In an effort to bolster the developing business community in Western Queens, the New York State Assembly will provide $5 million to launch the East River Studios, a business incubation program based at LaGuardia Community College in Long Island City.
An additional $2.5 million was provided for incubators at Manhattan Community College and Hostos Community College in the Bronx.
The new business support venture is designed to speed up the growth of fledgling design and production firms that produce technologically advanced products for gift, home furnishing, architectural and building markets in Queens.
Business incubation works by nurturing young firms and helping them survive and grow during the start-up period in which they are most vulnerable.
Incubators provide hands-on management assistance, access to financing and exposure to critical business or technical support services. They also offer entrepreneurial firms shared office services, access to equipment, flexible leases and expandable space.
Assembly Speaker Sheldon Silver, who announced the funding at a press conference last Wednesday, said that he expects the incubators to launch 200 businesses and create more than 5,000 jobs in the city’s low-income communities.
A study by the National Business Incubation Association supports Silver’s theory. According to it, 84 percent of the freestanding incubator graduates remain in the local community and boost its economy. Every 50 jobs created by an incubator client generate another 25 jobs in the community.
Also, publicly-supported incubators create jobs at a cost of about $1,100 each, compared to other publicly supported job creation mechanisms which commonly cost more than $10,000 per job created.
With its focus on technology, East River Studios will provide specialized equipment for building prototypes and testing new product ideas. It will try to help Western Queens’ diverse community of designers and artists by acting as a manufacturer and distributor for new products. The program expects to attract both designers and entrepreneurs by sponsoring workshops and seminars to foster the generation of new products and business ideas.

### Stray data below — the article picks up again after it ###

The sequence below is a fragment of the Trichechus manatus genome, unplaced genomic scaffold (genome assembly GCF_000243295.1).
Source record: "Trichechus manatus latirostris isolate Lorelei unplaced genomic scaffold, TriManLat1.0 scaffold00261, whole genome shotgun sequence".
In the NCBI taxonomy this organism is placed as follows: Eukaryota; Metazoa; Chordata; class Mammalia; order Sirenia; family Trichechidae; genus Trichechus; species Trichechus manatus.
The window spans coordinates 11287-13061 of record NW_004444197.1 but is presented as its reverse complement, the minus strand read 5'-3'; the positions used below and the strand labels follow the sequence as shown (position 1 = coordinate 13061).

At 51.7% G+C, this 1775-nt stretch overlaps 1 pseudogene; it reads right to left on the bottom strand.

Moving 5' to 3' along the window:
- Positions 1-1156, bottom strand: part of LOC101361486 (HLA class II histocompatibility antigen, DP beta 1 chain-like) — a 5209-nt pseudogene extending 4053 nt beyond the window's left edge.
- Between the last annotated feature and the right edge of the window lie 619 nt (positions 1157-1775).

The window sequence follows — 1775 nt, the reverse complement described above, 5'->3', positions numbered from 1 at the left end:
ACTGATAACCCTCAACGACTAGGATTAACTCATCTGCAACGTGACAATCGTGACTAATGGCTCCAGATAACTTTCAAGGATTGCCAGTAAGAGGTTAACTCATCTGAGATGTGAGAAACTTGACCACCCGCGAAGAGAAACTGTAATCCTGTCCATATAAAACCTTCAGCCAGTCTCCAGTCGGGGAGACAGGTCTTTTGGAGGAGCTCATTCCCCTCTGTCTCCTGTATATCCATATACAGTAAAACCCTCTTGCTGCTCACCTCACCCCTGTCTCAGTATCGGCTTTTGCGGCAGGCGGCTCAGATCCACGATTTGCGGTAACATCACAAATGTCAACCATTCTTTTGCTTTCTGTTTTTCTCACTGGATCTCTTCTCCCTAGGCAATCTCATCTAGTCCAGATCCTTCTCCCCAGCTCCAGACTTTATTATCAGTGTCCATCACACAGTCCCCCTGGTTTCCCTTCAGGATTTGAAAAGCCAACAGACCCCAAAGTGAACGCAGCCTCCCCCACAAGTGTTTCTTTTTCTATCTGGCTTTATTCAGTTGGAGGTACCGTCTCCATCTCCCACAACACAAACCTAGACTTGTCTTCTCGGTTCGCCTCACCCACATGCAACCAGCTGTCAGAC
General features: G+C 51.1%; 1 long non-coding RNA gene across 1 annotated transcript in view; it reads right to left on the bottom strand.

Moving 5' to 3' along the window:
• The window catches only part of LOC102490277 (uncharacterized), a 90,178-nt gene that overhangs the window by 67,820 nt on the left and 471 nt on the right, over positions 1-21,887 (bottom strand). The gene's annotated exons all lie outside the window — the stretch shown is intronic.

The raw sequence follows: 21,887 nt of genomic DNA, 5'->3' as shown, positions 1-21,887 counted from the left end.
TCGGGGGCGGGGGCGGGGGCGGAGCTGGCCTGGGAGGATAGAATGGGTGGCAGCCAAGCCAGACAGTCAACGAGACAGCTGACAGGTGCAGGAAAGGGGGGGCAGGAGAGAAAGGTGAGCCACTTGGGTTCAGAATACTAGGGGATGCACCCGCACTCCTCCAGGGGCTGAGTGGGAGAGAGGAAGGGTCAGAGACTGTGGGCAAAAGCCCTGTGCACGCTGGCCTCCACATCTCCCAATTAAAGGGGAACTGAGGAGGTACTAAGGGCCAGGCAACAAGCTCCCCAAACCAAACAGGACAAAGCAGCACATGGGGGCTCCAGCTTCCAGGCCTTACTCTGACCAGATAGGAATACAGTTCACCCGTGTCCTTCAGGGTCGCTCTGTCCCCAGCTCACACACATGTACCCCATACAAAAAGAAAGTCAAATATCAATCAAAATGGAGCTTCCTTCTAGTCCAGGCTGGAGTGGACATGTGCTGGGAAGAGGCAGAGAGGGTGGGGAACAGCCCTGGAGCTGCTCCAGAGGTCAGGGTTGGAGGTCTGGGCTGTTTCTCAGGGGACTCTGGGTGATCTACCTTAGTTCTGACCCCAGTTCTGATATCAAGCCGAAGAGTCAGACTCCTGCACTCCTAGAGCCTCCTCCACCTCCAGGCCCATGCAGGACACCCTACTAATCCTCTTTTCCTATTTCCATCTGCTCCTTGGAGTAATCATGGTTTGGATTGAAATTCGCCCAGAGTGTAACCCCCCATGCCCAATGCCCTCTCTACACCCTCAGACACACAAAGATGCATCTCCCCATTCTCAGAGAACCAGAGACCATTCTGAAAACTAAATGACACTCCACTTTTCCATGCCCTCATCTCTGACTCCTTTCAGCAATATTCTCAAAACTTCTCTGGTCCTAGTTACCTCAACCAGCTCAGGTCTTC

Clients for East River Studios will be drawn from the architectural and design businesses, high-end furnishing firms and other product artisans in Long Island City that, seeking large and affordable loft space, are helping transform Western Queens from an industrialized area into a commercial and residential one.
The focus of East River has been touted as a place “where culture meets commerce,” in a time when there is a growing consumer demand for fine home and design products. Recent industry reports state that the estimated market for high-end products in glass, ceramic, wood, metal and fiber/fabric will grow 11 to 13 percent between 2000 and 2015.
The program has already begun as East River has taken on a few clients. During its first year, the program expects to have about three to five in-house clients and 10 non-residents.
“We are really just trying to prove that our program works right now,” said Jack Rainey, director. “It’s sort of like the restaurant business where you want to work out all the kinks before you open your doors to everybody. We hope to break even after two to three years and be functioning without subsidies.”
The in-house clients will be housed at 29-10 Thomson Avenue, an 800,000-square-foot facility located on LaGuardia’s campus.
East River Studios will also have a profound effect on its host. LaGuardia Community College, according to the school’s president, Gail O’Mellow. “The project will allow our students and faculty to learn about new techniques, processes and design technologies,” she said.